Disney's Most Magical Destinations Have Been Reimagined as Vintage Travel Posters

UpgradedPoints.com
UpgradedPoints.com

Many of the iconic settings of animated Disney movies were modeled after real places around the world. Ussé Castle in France’s Loire Valley, for example, is widely rumored to have been the inspiration behind the original Sleeping Beauty story. (Although the castle in the movie more closely resembles Germany's Neuschwanstein Castle.) Likewise, the fictional island in Moana was made to look like Samoa, and the Sultan’s palace in Aladdin shares some similarities with India's Taj Mahal.

If you’ve ever dreamed of exploring Agrabah or Neverland, then you’ll probably enjoy getting lost in these Disney-inspired travel posters from the designers at UpgradedPoints.com, an online resource that helps individuals maximize their credit card travel rewards. Only one of the posters features a real destination ("Beautiful France"), but these illustrations let you get one step closer to scaling Pride Rock or plumbing the depths of Atlantica.

All of the images are rendered in a vintage style with enticing slogans attached—much like the exotic travel posters that were prevalent in the 1930s.

“A few of our designers wanted to capture that longing to experience the true locations of these fantastic films, and the inner child in all of us couldn’t resist seeing how they interpreted the locations of their favorite films,” UpgradedPoints.com writes. “The results are breathtaking and make us wish we could fall into our favorite Disney movies.”

Keep scrolling to see the posters, and for more travel inspiration, read up on eight real-life locations that inspired Disney places (plus one that didn't).

A Disney-inspired poster of France
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An Atlantica travel poster
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A Disney-inspired poster
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A Disney-inspired poster
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A Lion King travel poster
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A Neverland travel poster
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Isaac Hempstead Wright Explains Bran Stark's Intense Staring in Game of Thrones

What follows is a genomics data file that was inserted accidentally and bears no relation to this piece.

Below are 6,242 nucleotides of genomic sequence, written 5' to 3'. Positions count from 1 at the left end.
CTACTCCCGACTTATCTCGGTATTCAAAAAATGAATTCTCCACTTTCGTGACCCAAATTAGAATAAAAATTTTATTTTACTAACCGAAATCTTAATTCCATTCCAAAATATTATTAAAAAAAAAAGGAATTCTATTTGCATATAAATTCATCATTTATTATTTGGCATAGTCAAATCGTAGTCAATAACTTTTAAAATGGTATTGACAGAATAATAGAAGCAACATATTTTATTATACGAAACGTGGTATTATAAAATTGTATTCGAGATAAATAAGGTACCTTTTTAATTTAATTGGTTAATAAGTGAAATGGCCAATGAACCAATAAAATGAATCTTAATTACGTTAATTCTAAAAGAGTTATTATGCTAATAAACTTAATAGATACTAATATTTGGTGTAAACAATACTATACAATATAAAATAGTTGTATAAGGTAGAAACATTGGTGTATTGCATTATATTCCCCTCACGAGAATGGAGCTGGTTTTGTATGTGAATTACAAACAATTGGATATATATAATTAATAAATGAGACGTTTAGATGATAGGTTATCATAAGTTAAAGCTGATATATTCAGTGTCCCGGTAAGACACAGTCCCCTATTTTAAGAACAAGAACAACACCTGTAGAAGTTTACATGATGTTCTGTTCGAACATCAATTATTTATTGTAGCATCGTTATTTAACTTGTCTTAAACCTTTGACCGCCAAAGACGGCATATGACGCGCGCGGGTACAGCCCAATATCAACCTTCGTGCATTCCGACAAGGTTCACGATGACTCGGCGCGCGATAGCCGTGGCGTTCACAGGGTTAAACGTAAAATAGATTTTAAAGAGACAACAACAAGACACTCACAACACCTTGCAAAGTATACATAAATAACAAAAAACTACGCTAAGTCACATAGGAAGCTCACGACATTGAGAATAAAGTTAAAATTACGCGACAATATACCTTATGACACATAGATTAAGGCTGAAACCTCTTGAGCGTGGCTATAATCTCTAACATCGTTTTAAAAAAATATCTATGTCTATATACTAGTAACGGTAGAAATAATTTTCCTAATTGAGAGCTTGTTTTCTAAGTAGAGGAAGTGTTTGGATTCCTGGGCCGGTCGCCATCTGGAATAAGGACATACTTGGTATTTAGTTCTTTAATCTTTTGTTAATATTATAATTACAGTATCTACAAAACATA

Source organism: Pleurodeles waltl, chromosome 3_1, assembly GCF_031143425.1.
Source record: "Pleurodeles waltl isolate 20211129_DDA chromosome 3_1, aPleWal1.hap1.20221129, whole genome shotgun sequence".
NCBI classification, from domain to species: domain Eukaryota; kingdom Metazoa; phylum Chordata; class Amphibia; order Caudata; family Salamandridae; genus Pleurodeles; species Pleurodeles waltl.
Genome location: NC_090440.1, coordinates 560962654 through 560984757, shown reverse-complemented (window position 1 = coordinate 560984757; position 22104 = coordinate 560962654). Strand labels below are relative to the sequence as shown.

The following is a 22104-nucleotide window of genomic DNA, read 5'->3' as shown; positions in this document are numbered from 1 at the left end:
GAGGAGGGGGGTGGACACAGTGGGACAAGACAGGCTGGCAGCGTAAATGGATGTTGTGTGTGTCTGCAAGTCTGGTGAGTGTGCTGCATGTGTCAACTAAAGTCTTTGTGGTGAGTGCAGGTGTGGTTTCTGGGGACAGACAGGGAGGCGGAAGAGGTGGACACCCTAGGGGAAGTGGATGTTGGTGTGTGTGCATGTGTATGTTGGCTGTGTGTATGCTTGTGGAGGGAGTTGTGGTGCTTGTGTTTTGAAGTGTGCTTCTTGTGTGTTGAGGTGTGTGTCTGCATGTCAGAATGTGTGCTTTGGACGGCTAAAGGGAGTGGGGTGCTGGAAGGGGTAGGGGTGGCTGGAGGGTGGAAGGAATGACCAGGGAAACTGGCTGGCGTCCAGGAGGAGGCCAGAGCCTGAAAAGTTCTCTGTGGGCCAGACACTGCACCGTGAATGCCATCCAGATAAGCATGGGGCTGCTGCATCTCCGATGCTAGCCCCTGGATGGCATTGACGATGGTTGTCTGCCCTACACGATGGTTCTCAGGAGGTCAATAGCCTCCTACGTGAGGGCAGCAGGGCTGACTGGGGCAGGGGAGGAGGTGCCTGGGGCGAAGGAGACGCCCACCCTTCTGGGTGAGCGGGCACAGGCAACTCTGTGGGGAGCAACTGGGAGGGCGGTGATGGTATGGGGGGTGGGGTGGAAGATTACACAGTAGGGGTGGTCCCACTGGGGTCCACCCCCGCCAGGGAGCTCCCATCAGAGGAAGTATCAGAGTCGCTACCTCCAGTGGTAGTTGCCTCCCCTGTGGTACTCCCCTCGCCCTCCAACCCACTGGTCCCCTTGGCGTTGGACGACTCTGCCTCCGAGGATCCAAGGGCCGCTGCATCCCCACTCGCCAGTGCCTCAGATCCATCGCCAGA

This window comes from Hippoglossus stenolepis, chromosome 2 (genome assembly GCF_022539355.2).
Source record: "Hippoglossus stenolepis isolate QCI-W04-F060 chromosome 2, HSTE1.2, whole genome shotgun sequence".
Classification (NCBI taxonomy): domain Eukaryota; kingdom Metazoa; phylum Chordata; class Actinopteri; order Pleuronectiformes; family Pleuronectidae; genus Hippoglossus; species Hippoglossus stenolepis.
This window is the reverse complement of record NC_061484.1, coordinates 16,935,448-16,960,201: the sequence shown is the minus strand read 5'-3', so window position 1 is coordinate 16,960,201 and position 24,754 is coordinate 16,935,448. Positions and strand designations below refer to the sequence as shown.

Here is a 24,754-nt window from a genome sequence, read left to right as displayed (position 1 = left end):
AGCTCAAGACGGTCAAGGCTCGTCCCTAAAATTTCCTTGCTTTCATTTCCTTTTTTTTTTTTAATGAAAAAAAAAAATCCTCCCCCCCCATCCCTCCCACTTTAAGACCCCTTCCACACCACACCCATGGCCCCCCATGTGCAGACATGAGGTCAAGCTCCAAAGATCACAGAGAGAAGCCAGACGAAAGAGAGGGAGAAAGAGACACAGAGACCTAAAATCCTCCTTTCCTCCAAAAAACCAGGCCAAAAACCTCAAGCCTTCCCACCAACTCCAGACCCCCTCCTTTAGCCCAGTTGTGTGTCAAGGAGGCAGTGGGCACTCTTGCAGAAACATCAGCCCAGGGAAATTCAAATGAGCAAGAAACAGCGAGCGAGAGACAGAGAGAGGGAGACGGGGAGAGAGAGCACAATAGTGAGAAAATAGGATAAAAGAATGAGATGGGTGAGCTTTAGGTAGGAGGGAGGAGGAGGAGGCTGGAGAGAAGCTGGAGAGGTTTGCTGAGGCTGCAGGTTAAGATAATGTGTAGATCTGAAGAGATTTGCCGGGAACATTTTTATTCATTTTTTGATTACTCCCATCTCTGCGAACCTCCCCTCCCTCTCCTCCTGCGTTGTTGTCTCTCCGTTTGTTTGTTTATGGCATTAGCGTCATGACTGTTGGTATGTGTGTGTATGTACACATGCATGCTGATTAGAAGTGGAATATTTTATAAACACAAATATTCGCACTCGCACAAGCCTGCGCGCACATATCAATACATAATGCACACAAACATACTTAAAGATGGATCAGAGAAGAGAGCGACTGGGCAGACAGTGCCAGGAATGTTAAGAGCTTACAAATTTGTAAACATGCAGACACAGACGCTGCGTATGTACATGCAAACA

Helen Sloan, HBO
Helen Sloan, HBO

There's always been something off with Brandon Stark's empty stare that we see so often in Game of Thrones. This week, actor Isaac Hempstead Wright explained exactly how he pulls it off.

The 20-year-old went on Jimmy Kimmel Live! and shared a few of his experiences from working on the show, including accidentally dropping a spoiler in his math class and the interesting sex ed talk he was forced to have with his mom given his tender age when he began filming the show.

He also talked about his "intense stare"—and his preparation for the role may not be as deep as you think.

"I'm kind of getting good at this sort of intense stare," the star began. "But it's actually aided by the fact that I'm completely blind when I'm on set. I don't have my glasses, and I don't have contact lenses."

"How thick are the glasses?" Kimmel asks him, to which Hempstead Wright replies, "They're not that thick, but I need them to see."

He recalled another time when his vision problems aided his character. In season 7, while filming a scene with Sophie Turner (a.k.a. Sansa Stark), he recalled Turner making a comment along the lines of "Isaac, your stare is like—you're staring into my soul!" to which the actor replied "I can't see you!"

Actors—they're just like us.

Paranormal Investigator Lorraine Warren, Whose Life Inspired The Conjuring Films, Has Died at 92

Jason Kempin, Getty Images
Jason Kempin, Getty Images

Lorraine Warren, the paranormal investigator whose name and career were made famous by the Amityville haunted house legend of the 1970s and the recent Conjuring films, passed away Thursday at the age of 92.

According to the Connecticut Post, the news was announced by the New England Society for Psychic Research. Warren, along with her husband, Ed, spent 60 years investigating claims of paranormal activity, including ghosts, demonic possession, and other phenomena. Their interest was said to have stemmed from Ed’s childhood experience in a purportedly haunted home in Bridgeport, Connecticut. In the 1970s, the two began lecturing at colleges, discussing their cases and offering photos and audio recordings of seemingly inexplicable origin.

After declaring a home in Amityville, Long Island the site of demonic activity, it became the subject of several books and films. Their other cases have been explored in The Conjuring franchise, which began in 2013 and stars Vera Farmiga as Lorraine and Patrick Wilson as her husband. Ed Warren passed away in 2006.

[h/t Connecticut Post]

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